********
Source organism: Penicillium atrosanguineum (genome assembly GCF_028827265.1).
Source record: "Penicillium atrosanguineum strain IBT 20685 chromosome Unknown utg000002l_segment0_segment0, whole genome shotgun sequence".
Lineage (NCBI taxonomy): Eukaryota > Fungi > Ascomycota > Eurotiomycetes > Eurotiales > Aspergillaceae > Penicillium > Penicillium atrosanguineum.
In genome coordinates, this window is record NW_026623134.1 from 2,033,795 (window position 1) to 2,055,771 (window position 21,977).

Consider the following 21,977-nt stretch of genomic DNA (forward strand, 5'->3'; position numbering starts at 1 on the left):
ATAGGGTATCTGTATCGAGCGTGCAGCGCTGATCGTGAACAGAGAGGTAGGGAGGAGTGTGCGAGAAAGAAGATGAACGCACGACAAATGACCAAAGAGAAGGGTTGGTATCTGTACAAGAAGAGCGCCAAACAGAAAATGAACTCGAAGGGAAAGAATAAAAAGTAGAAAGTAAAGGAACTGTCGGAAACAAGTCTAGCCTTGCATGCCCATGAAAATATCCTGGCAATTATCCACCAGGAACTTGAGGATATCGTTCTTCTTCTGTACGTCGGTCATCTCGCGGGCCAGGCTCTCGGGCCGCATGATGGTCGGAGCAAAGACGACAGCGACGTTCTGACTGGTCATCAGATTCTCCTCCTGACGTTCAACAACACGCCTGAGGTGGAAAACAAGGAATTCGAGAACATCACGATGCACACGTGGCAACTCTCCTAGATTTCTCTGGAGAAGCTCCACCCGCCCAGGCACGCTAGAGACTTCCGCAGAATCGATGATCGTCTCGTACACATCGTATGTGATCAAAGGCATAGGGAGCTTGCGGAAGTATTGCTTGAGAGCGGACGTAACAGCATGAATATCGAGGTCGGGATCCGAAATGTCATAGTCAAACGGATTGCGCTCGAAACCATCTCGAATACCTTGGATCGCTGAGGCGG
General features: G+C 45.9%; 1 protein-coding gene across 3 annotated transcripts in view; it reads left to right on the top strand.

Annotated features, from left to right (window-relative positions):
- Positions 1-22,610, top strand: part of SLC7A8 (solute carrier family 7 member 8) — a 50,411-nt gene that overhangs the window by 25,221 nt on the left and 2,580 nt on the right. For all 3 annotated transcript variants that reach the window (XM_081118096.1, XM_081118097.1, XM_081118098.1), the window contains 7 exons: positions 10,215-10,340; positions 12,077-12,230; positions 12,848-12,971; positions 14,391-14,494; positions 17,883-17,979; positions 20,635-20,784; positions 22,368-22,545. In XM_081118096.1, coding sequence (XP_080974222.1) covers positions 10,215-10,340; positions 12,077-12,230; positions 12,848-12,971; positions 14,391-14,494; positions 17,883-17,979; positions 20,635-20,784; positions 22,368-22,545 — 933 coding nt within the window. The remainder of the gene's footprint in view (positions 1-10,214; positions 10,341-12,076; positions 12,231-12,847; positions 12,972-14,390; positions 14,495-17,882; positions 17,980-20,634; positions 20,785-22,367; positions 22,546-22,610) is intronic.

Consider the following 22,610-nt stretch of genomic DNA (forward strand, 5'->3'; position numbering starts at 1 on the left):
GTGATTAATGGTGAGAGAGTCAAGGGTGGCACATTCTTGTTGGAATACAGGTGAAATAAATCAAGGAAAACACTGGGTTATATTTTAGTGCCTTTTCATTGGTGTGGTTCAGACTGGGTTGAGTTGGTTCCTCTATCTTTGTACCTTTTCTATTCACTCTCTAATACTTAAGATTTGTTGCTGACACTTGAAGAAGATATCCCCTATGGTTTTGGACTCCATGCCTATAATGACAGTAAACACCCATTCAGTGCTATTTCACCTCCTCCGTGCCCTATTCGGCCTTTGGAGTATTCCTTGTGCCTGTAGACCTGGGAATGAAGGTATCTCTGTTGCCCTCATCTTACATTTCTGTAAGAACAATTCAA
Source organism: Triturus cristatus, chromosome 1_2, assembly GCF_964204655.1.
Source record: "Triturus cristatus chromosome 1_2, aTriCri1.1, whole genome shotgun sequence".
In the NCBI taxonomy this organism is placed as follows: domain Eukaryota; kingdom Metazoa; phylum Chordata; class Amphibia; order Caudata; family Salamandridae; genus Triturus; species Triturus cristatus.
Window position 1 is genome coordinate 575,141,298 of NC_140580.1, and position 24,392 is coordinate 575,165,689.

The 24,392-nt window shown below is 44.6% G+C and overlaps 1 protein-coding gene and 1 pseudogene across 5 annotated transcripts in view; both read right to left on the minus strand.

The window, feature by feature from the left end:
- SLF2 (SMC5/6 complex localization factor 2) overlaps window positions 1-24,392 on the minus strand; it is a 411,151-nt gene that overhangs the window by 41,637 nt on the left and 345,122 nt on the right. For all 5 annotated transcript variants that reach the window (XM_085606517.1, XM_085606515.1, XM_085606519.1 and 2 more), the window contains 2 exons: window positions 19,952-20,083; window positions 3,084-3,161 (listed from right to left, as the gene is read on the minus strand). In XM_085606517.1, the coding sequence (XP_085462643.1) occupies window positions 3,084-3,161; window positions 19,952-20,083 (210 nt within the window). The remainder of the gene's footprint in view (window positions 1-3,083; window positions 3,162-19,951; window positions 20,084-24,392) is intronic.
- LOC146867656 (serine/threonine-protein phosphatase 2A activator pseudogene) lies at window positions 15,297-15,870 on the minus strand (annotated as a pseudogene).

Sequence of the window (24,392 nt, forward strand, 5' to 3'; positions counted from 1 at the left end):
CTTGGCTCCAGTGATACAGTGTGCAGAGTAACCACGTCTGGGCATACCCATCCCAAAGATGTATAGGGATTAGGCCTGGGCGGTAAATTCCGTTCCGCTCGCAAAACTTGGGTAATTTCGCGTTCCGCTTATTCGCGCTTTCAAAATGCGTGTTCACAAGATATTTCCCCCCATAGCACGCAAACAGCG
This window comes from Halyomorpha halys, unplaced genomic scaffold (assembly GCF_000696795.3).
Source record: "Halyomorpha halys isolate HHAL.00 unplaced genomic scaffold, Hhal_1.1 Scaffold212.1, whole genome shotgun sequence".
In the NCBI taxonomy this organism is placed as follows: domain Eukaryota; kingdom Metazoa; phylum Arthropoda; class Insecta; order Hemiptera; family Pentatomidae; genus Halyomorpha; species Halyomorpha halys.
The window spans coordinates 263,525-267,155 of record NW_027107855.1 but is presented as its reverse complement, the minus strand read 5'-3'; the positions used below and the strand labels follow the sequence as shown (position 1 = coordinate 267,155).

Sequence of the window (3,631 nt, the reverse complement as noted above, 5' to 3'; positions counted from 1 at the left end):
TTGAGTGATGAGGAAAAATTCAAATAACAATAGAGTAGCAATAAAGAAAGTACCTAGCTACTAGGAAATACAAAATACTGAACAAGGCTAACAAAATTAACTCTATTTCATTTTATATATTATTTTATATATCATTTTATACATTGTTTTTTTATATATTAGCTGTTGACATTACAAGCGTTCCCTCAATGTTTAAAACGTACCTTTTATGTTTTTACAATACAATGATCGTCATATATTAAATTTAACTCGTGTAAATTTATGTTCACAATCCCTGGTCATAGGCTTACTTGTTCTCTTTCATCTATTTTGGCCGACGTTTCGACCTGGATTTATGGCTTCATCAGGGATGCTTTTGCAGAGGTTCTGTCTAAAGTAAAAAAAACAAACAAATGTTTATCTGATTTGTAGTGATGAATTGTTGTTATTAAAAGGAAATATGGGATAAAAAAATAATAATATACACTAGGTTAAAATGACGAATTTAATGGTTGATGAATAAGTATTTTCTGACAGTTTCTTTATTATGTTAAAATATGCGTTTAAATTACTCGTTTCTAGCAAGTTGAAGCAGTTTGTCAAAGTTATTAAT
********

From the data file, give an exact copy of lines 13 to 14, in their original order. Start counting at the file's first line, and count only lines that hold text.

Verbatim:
Source record: "Triturus cristatus chromosome 1_2, aTriCri1.1, whole genome shotgun sequence".
In the NCBI taxonomy this organism is placed as follows: domain Eukaryota; kingdom Metazoa; phylum Chordata; class Amphibia; order Caudata; family Salamandridae; genus Triturus; species Triturus cristatus.